This year, we visited Spain in May when the temperatures are more manageable. We went through the same process, getting everyone’s input. When it came to accommodation, we selected a villa in a quiet location; everyone was consulted and agreed to this decision. Everyone had their own bedroom, space. Prior to going on the holiday, we went through the traveling process with Amelia. We looked at pictures of the villa, the local area, and activity locations to help her understand what would happen and make her more comfortable with her surroundings. Having seen them in pictures, she would be more familiar with them.

This, along with one day of downtime in the accommodation on arrival, would have been enough for Amelia not to have a meltdown. That was pre-puberty.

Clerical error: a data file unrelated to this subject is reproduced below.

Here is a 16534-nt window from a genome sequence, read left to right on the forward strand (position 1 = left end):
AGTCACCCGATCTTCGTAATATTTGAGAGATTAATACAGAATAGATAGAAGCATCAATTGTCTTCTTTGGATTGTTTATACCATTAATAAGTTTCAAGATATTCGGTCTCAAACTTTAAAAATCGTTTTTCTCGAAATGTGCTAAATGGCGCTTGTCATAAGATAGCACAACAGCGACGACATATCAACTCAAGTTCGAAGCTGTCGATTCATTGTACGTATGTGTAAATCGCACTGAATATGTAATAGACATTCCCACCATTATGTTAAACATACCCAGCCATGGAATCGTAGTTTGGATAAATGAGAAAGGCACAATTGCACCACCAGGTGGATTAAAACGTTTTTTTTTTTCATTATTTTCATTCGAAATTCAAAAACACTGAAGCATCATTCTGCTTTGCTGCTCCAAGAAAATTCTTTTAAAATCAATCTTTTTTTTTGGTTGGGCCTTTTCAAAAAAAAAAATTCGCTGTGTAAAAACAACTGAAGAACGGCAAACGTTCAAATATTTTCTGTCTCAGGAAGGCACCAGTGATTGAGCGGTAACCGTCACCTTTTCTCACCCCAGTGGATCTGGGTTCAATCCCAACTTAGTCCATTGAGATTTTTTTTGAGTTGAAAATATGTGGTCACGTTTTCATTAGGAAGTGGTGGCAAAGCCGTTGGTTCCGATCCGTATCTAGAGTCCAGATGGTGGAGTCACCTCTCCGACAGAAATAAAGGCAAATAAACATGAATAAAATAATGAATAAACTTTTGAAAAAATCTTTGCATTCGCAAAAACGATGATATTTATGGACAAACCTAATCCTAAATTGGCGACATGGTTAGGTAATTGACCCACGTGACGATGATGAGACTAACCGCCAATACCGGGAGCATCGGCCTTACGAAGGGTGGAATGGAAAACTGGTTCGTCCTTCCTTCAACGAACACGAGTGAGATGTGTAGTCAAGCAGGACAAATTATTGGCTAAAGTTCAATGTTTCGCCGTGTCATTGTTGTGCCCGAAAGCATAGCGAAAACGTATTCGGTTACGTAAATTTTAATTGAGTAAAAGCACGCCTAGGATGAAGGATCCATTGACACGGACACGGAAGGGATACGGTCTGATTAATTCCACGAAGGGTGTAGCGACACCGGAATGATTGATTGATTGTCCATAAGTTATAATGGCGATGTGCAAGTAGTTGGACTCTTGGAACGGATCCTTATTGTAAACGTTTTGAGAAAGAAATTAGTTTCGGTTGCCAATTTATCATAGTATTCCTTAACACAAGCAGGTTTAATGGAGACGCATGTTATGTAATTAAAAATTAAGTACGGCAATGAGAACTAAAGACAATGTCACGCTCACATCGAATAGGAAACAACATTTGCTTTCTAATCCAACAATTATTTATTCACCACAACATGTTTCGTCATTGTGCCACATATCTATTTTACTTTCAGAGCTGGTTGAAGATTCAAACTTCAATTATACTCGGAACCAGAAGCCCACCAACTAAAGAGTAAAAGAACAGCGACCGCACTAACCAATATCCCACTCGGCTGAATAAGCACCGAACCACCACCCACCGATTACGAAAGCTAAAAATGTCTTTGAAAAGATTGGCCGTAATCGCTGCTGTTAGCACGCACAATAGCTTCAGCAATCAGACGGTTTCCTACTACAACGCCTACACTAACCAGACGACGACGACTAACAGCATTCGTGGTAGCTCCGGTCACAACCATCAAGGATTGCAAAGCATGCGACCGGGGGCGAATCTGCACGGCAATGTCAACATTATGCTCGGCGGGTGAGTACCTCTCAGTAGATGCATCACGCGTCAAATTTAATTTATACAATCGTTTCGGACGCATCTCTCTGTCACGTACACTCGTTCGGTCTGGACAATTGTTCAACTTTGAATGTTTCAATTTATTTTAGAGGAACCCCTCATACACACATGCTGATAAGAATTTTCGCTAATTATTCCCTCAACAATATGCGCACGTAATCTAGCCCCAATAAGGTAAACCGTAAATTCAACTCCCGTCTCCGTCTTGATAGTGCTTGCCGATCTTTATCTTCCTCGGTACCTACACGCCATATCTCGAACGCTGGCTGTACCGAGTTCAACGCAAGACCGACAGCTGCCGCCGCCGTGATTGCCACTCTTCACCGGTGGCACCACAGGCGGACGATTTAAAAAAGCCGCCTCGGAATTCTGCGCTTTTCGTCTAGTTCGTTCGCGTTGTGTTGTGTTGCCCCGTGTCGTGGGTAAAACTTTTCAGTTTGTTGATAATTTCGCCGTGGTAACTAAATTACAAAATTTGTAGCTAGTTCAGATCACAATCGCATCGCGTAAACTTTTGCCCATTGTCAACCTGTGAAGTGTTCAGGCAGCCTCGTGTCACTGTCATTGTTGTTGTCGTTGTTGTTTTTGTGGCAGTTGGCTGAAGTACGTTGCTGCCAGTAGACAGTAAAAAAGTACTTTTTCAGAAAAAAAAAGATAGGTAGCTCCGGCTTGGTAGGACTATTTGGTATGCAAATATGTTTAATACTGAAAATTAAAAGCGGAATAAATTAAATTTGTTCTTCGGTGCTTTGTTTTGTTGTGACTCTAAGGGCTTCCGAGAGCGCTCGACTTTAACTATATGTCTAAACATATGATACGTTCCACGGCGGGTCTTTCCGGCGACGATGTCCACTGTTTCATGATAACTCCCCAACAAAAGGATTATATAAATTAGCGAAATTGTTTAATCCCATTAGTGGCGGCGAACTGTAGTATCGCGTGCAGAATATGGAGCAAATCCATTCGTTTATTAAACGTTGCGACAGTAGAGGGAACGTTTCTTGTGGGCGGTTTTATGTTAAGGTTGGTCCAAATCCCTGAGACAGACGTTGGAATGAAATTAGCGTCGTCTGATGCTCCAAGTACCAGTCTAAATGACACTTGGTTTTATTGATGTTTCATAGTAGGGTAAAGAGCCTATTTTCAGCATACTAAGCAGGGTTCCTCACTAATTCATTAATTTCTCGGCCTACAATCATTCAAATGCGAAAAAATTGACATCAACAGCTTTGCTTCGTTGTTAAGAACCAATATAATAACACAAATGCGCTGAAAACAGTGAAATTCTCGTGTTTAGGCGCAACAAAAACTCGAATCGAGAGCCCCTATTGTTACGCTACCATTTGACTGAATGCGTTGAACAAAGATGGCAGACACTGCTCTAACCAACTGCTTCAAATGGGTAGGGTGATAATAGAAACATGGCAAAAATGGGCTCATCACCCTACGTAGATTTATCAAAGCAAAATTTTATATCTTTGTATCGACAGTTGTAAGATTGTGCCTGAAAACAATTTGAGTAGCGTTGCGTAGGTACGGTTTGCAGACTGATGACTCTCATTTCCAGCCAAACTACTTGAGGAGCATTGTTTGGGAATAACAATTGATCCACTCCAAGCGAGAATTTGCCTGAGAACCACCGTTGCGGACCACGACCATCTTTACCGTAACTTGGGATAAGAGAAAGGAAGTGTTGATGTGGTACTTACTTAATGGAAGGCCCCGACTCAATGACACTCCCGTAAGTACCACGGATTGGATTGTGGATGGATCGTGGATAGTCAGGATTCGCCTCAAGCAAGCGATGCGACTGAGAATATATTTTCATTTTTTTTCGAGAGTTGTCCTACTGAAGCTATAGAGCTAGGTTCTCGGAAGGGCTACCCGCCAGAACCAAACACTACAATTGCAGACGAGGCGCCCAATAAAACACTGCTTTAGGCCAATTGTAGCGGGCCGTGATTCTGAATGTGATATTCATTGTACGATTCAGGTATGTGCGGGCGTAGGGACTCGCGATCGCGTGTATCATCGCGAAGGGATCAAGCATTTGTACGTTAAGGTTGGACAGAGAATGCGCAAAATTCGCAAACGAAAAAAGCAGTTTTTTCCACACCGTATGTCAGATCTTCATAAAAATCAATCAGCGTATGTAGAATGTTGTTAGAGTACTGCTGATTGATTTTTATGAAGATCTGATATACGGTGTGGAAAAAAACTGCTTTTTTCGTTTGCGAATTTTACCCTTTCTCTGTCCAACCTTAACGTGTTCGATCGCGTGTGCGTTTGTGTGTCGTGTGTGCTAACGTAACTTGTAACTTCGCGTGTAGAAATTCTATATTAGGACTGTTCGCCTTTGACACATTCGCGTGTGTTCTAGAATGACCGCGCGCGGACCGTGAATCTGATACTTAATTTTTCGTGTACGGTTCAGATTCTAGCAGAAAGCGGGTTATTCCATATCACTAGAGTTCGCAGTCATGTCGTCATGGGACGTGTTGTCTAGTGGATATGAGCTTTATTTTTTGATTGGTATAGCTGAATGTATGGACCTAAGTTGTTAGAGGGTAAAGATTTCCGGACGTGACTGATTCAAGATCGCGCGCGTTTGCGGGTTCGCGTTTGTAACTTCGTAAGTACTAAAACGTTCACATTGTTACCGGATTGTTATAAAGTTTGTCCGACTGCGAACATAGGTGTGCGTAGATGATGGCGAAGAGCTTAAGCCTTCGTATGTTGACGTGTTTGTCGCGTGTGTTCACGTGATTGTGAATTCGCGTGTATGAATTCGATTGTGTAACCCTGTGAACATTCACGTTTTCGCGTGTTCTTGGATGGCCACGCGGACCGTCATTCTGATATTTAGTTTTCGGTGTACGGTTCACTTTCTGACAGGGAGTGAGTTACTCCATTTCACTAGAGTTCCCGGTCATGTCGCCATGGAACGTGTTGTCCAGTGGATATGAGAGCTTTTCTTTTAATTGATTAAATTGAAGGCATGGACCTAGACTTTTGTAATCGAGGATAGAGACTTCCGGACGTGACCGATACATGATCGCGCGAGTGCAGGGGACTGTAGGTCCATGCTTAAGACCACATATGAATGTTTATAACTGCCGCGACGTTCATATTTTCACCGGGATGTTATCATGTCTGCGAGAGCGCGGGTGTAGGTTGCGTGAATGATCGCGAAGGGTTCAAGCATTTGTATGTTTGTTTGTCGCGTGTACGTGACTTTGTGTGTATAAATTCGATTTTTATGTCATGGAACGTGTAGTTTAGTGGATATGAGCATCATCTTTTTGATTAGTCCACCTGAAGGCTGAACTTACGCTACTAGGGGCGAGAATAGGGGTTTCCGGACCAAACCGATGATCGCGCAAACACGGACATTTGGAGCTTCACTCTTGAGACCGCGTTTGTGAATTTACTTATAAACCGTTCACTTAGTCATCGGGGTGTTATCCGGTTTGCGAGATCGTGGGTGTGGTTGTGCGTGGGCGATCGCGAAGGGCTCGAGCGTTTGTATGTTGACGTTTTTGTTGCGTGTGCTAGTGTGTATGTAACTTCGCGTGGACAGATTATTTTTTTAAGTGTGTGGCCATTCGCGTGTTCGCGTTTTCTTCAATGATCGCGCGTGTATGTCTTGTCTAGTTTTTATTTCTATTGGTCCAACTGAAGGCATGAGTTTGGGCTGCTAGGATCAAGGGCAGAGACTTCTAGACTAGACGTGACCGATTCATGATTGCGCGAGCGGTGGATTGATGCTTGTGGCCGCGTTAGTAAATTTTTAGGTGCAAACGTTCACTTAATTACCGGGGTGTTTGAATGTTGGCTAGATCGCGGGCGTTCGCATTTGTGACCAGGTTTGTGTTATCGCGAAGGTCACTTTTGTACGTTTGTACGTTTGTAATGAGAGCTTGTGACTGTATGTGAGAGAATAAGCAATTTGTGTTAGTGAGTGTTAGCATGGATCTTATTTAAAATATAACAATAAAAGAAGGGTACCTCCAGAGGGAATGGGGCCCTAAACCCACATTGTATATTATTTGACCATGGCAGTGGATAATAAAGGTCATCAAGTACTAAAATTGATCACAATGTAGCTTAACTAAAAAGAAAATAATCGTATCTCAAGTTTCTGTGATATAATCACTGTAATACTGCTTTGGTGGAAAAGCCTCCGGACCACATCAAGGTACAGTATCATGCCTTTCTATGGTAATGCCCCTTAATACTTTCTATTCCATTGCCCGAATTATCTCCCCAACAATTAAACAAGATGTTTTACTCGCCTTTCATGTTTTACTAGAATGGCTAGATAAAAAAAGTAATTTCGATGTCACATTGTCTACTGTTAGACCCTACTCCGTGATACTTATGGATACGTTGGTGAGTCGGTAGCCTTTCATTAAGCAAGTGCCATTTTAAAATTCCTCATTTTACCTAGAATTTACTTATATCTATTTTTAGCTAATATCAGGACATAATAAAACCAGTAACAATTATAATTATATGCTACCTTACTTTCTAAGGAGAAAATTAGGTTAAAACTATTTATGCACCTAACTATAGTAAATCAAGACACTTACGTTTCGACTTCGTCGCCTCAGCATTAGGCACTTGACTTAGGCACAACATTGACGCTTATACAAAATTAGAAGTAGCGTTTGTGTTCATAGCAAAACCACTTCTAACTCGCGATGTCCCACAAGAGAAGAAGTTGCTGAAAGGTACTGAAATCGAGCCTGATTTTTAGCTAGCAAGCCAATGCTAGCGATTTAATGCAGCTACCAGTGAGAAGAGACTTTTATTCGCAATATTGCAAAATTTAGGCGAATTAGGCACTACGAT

Before I tell you what happened, I have been recently reading a book by Fern Brady, Strong Female Character.

This lady was diagnosed later in life as autistic but has, for her whole life, felt the impact of autism. In the early part of the book, Fern says that her family stopped taking her on holiday because, as they put it, she “ruined everything.” Towards the end of the book, Fern says that she does actually go on holiday with her long-term partner, but she spends the weeks before going through various scenarios: what could happen, what actions should be taken, where the nearest emergency hospital is. After all this, nothing ever happens, but that process enables Fern to reduce her anxiety and prevent a meltdown. A message to Fern: thank you for writing a book with such honesty and insight; it has helped me understand better, and I am sure your book will help many more people in ways you can never imagine.